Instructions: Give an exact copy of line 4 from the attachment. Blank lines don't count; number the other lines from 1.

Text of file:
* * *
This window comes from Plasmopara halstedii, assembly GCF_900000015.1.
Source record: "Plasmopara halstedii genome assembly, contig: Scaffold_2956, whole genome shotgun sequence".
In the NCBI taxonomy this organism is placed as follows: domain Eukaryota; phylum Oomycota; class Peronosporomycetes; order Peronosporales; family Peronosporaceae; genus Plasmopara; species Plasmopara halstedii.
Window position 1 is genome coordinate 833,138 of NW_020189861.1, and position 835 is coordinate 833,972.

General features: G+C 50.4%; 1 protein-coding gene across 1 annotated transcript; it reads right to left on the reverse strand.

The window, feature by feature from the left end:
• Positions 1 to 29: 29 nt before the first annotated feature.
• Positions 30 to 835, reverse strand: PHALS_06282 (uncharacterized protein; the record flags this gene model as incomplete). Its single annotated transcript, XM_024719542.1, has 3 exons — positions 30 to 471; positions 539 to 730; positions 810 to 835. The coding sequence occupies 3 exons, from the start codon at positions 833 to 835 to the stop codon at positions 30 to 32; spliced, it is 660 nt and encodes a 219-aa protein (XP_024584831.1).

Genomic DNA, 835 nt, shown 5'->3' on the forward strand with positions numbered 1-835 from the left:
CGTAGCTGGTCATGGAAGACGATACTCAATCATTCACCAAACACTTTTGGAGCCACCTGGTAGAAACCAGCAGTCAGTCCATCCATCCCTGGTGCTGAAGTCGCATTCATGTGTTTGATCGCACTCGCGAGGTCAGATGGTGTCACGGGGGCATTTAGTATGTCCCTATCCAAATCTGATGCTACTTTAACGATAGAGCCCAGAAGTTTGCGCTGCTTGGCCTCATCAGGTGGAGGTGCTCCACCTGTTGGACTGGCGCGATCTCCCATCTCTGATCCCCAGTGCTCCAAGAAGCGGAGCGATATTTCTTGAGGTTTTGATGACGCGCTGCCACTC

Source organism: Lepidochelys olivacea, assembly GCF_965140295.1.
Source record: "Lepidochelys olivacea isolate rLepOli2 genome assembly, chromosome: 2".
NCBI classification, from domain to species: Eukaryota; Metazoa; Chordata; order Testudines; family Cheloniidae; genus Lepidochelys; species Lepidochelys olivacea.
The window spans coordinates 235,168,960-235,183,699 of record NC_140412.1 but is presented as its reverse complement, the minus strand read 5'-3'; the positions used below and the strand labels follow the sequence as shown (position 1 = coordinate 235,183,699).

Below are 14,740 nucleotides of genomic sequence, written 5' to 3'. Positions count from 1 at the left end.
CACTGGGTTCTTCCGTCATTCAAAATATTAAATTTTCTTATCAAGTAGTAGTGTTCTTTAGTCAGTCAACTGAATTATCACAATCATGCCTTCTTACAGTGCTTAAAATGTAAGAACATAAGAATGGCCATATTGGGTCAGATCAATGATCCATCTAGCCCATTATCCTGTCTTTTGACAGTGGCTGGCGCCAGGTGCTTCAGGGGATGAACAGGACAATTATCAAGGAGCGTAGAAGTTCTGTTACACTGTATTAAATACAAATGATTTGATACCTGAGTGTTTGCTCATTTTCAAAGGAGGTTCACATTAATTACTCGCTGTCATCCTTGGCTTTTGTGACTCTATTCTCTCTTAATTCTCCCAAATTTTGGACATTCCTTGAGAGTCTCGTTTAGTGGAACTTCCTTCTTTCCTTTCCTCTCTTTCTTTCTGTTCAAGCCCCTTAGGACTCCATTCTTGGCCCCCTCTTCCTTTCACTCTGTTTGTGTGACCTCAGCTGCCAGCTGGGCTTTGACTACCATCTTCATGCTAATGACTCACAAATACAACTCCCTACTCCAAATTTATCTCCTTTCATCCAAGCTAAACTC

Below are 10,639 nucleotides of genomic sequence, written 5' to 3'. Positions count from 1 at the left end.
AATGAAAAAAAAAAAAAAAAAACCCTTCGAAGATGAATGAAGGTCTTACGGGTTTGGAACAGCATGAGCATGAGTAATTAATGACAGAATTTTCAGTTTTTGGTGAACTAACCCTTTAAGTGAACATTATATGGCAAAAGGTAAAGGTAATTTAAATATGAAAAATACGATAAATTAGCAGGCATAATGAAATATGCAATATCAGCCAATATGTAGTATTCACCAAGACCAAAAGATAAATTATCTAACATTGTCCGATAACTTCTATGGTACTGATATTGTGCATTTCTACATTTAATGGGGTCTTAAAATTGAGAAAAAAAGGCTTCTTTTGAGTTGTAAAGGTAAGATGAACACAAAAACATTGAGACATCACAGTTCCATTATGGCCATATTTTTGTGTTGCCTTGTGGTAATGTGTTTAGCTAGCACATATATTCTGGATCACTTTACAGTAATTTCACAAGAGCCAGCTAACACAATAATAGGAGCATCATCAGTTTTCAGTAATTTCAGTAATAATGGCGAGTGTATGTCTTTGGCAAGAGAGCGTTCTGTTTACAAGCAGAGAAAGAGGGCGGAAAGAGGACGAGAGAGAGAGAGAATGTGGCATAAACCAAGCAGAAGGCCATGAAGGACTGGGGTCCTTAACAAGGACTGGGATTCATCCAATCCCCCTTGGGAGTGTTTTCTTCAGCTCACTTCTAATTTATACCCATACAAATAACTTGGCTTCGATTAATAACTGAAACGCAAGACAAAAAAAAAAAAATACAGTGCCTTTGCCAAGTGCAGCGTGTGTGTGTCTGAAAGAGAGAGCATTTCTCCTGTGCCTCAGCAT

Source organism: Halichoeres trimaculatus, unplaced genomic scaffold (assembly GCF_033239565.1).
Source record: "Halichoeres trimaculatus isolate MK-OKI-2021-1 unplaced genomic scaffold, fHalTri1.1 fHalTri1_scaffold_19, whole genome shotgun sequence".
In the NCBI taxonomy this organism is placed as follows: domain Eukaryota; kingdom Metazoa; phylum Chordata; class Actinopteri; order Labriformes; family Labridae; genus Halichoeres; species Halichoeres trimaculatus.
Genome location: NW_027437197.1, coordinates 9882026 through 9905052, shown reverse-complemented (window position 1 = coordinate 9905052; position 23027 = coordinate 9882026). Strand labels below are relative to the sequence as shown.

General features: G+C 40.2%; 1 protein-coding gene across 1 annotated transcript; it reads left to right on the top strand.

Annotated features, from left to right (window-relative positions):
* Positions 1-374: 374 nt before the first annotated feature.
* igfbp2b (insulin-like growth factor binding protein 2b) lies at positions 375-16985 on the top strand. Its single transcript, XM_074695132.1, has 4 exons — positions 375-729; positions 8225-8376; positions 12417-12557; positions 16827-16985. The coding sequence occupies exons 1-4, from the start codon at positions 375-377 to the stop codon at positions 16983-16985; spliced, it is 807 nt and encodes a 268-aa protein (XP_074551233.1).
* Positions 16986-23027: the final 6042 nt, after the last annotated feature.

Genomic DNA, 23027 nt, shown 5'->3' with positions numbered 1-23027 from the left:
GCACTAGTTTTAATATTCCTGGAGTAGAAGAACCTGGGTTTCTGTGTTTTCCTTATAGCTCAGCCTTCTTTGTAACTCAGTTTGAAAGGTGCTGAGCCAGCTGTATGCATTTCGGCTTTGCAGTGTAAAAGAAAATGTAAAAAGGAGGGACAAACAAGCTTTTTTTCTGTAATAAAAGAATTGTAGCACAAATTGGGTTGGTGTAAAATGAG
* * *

Window position 1 is genome coordinate 833,138 of NW_020189861.1, and position 835 is coordinate 833,972.